The 'Big Bang' reforms at the Stock Exchange in 1986 were radical and essential. They came about chiefly because, following the abolition of exchange controls in the United Kingdom in 1979, the buying and selling of securities became more and more international. London, with its centuries-old tradition of international trade and investment, was a magnet for this business. But the London Stock Exchange's rules, which governed dealings in securities by its members were out of kilter with the method of operation of large market practitioners outside the Exchange, principally the big United States broking houses and continental European banks. Members of the London Exchange could not hope to compete in internationalized markets in stocks and shares if they continued to be bound by rules which did not reflect less restrictive international practices.
Ways had to be found, therefore, to maintain the London Exchange's traditional place in international securities markets, and to attract more of the growing market in overseas equities into London. If ways could be found, London would attract not only more of the secondary market in international securities but also, consequently, more of the primary money-raising business and more of the world's fund management business. If there had been no reforms, the London Exchange would have declined and London would have stood less of a chance of becoming the leading financial market in our time zone. So the Stock Exchange's rules were altered to attract the big international houses into membership and to allow everyone to compete on equal terms.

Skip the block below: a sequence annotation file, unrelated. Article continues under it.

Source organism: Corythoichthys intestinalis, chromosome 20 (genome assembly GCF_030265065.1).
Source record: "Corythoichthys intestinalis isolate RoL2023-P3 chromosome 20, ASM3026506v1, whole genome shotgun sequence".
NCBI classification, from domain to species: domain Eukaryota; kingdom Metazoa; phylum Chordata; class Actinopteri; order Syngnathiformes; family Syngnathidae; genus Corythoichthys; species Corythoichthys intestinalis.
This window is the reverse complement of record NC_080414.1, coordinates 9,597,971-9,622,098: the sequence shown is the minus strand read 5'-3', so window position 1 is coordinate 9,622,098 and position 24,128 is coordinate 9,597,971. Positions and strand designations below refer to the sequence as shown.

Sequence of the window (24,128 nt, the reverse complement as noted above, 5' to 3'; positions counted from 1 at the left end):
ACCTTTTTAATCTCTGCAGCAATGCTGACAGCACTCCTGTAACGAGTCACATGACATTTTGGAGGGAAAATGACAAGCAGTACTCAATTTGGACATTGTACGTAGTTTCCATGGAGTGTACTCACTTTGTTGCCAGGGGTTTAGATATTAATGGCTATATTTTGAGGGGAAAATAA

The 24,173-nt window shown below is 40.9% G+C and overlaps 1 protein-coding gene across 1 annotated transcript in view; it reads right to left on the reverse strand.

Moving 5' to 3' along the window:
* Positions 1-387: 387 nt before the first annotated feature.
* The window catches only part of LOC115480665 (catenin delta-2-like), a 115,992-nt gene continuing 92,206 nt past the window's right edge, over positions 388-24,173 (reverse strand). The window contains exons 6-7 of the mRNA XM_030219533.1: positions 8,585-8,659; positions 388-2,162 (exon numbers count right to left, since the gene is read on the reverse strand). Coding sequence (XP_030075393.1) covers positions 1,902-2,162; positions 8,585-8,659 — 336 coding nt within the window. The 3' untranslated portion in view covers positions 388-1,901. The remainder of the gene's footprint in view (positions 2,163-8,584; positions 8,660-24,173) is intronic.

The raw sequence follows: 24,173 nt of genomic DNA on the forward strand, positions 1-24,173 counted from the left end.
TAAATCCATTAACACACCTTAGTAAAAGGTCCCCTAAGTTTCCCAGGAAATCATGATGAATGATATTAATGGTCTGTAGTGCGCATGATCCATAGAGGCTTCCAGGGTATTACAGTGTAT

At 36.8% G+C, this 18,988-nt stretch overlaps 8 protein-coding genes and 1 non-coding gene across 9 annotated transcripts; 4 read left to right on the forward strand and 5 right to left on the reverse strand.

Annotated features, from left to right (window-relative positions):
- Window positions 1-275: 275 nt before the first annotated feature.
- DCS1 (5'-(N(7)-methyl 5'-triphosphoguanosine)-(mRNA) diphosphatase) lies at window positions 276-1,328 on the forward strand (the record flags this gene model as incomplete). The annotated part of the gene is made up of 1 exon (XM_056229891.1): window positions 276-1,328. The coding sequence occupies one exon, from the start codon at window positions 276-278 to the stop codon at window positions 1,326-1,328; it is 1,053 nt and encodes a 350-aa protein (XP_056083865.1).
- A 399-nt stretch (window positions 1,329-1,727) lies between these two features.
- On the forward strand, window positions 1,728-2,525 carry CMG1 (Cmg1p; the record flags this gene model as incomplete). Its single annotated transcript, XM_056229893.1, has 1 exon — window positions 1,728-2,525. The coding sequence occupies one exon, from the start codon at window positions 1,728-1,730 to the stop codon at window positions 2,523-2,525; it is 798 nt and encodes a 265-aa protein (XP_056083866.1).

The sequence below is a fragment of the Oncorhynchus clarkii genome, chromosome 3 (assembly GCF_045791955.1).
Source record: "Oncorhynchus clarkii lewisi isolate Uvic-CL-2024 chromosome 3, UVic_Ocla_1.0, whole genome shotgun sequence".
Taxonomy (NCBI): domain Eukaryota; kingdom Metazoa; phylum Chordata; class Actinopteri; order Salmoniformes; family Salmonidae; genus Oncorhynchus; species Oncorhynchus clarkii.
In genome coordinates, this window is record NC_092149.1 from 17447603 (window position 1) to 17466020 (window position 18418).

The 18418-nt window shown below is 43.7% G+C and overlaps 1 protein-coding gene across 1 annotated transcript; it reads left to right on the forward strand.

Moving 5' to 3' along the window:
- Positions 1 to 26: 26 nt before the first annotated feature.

At the same time, the reforms needed to reflect the huge and rapid advances in technology, and particularly in the speed of communication. When I began work in the City of London in the 1950s, the telephone was slow and expensive, trunk-dialling did not exist and calls abroad had to be booked ahead. Many urgent messages were conveyed by telegram. By the 1980s, the world had shrunk, anyone could be instantly dialled, and information could be transmitted at the press of a button anywhere in the world. The effects of accurate up-to-date information and instant access to counterparties all over the world were profound. Money could move across frontiers in seconds, and did.
So in 1986 the London Exchange introduced a computerized price display system and a telephone market which did away with the traditional face- to-face trading-floor. The loss of the trading-floor to television news-screens was perhaps the most graphic public evidence of the 'Big Bang' reforms.